When you woke up this morning, your first thought (after thinking “Nice. The world didn’t end.”) was probably something like “Dang. The world didn’t end. Now I have to deal with my self employed tax deductions.”

Whether it’s deductions, taxes in general, or scrambling to gather slips of paper and receipts that have been collecting dust for 12 months, the end of the year can be a seriously stressful time for small business owners, freelancers and the self-employed.

With a mere 10 days left in the calendar year, and a quarterly tax due date just around the corner (that’d be January 15, 2013, in case you’re interested), even the most diehard procrastinators are beginning to admit that the time has come. Though shalt do thy taxes.

If a post-apocalyptic countdown isn’t enough to get you geared up, check out our completely non-businessy list of ways to motivate yourself to move those self employed tax deductions from the to-do list to the DONE list!


Finishing your taxes can be a massive task, especially if you’re a solopreneur running a one-woman or one-man show when it comes to your business. If no one is going to do your taxes but you, and you’ve waited until now to start getting organized, you may be facing a project as big as those stones the Mayans used to predict our December 21st expiration date.

In order to get motivated to dive in to your taxes, bribe yourself with a treat that is more enticing than the dread surrounding your deductions. This is not the time to splurge on a chocolate bar or a new iTunes download. We’re talking about some serious carrot dangling here. Spoil yourself with something along the lines of:

  • A massage. A 90-minute massage.
  • A long weekend at the most exotic location you can reach by car in 5 hours or less.
  • An entire day (24 full hours!) with the phone and computer turned off, the guilty pleasure marathon of your choice on TV, and a tube of cookie dough for dinner.


After reading the Shoeboxed blog all year, you’re obviously armed with a crazy amount knowledge as to what qualifies as self employed tax deductions. After all that learning, it’s time to cash in! Grab your virtual assistant, your significant other or your best friend, and place bets as to the grand total of qualified write-offs you have for 2012. You can even get fancy and bet on specific categories: travel, office supplies, health insurance premium payments, the sky’s the limit!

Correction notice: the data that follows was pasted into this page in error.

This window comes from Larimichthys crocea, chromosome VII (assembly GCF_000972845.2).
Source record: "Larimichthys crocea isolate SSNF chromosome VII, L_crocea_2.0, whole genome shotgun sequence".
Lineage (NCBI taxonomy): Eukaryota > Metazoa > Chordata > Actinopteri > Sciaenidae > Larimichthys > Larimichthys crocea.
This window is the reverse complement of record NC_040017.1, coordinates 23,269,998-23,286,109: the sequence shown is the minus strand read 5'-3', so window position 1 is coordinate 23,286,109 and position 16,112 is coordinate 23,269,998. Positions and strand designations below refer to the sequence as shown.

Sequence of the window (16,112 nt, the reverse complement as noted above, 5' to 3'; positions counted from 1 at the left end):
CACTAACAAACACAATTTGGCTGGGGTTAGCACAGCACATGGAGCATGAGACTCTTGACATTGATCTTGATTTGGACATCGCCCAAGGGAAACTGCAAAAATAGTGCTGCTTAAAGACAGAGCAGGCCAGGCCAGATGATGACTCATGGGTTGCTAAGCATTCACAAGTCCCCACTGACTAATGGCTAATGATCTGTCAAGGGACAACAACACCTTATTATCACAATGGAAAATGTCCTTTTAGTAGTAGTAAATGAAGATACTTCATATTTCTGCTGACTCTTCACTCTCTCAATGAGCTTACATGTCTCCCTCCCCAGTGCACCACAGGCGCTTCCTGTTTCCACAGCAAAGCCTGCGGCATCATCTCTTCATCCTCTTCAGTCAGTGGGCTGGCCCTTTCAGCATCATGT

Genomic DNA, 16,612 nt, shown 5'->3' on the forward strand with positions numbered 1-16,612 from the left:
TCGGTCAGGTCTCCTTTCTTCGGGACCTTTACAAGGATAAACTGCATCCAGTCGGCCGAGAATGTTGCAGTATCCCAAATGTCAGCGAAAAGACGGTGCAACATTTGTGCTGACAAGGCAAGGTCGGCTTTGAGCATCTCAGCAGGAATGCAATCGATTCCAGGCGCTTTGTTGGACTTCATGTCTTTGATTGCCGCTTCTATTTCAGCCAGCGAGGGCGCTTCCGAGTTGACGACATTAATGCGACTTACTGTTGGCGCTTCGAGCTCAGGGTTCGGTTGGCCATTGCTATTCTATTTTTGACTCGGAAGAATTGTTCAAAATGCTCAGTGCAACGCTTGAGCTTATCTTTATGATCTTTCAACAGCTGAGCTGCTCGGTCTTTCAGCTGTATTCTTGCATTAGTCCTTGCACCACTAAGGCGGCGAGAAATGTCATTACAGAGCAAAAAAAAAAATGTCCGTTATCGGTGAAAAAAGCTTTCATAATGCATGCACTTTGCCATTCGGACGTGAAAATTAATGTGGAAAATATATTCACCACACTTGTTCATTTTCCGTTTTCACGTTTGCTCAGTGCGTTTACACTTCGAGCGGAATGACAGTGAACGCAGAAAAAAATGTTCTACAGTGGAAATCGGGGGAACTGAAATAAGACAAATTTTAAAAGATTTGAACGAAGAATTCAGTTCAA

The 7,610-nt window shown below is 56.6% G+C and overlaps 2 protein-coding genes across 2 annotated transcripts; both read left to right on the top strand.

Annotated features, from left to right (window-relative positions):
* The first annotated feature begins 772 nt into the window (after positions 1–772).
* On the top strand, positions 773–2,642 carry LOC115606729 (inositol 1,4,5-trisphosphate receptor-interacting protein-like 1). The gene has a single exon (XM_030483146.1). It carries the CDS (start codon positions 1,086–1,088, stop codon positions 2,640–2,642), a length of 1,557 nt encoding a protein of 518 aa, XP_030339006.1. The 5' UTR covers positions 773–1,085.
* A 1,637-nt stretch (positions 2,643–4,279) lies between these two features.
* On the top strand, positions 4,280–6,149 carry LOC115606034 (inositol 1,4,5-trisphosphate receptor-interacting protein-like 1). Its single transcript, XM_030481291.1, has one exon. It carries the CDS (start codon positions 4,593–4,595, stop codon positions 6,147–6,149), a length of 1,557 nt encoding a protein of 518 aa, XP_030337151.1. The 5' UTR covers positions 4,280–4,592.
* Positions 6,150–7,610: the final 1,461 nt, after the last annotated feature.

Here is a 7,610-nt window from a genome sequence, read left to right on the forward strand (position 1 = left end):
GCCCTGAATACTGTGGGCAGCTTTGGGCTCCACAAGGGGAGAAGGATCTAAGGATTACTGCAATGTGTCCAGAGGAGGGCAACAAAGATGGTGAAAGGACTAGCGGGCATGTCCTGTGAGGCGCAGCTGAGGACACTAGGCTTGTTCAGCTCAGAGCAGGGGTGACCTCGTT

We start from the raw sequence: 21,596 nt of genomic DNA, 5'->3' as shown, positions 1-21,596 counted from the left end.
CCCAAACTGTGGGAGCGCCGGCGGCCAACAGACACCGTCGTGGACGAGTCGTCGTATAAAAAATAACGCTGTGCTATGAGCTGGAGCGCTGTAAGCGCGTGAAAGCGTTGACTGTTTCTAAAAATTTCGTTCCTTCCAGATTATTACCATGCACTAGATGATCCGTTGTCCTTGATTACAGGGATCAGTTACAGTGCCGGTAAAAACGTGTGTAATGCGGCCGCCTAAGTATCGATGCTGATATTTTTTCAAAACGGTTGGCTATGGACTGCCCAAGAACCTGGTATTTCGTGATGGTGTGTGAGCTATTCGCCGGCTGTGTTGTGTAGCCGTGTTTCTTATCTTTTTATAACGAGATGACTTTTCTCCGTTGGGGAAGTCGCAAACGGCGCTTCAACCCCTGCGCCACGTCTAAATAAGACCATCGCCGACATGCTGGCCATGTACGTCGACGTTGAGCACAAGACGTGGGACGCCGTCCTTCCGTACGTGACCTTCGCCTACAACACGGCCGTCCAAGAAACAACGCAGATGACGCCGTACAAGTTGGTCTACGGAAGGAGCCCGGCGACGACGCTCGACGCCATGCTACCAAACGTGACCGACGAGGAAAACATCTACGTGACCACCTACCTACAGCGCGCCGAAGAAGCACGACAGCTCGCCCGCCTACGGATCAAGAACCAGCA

The winner of the bet gets the prize of their choice from the “Bribe yourself” section above!


If you use FreshBooks for your accounting, a lot of your procrastination pain will be relieved come tax time. Besides providing you with year-end invoicing totals and helping you calculate expenses, FreshBooks creates nifty graphs and charts that let you see how much you’ve earned and spent throughout the year.

These charts are seriously motivating! Set goals and see if you can beat your own best record. The faster you get your taxes done, the faster you’ll be able to hang up your graph on the fridge!

FreshBooks Chart


You, your other self employed buddies, and a pitcher or two of margaritas. Oh, and you’re doing your taxes. What could be more fun than that? Host an end-of-the-year tax party with all the fixings. You’ll be able to swap war stories, share tips and tricks, help each other with accounting, and answer each others’ questions about whether or not that trip to Cabo counts as a write-off.

How do you get motivated to do your taxes?

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Business Taxes for Self-Employed Rock Stars

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Making the move from being gainfully employed to be self-employed can be scary, and navigating the rules surrounding business taxes can be the scariest part of all. As an independent contractor or sole proprietor, you’re flung into a murky world of IRS requirements that most “normal” folks never have to deal with. Don’t fear, you indie rock star, you – below is a comprehensive breakdown of everything you need to know about your business taxes.

Continue reading “Business Taxes for Self-Employed Rock Stars”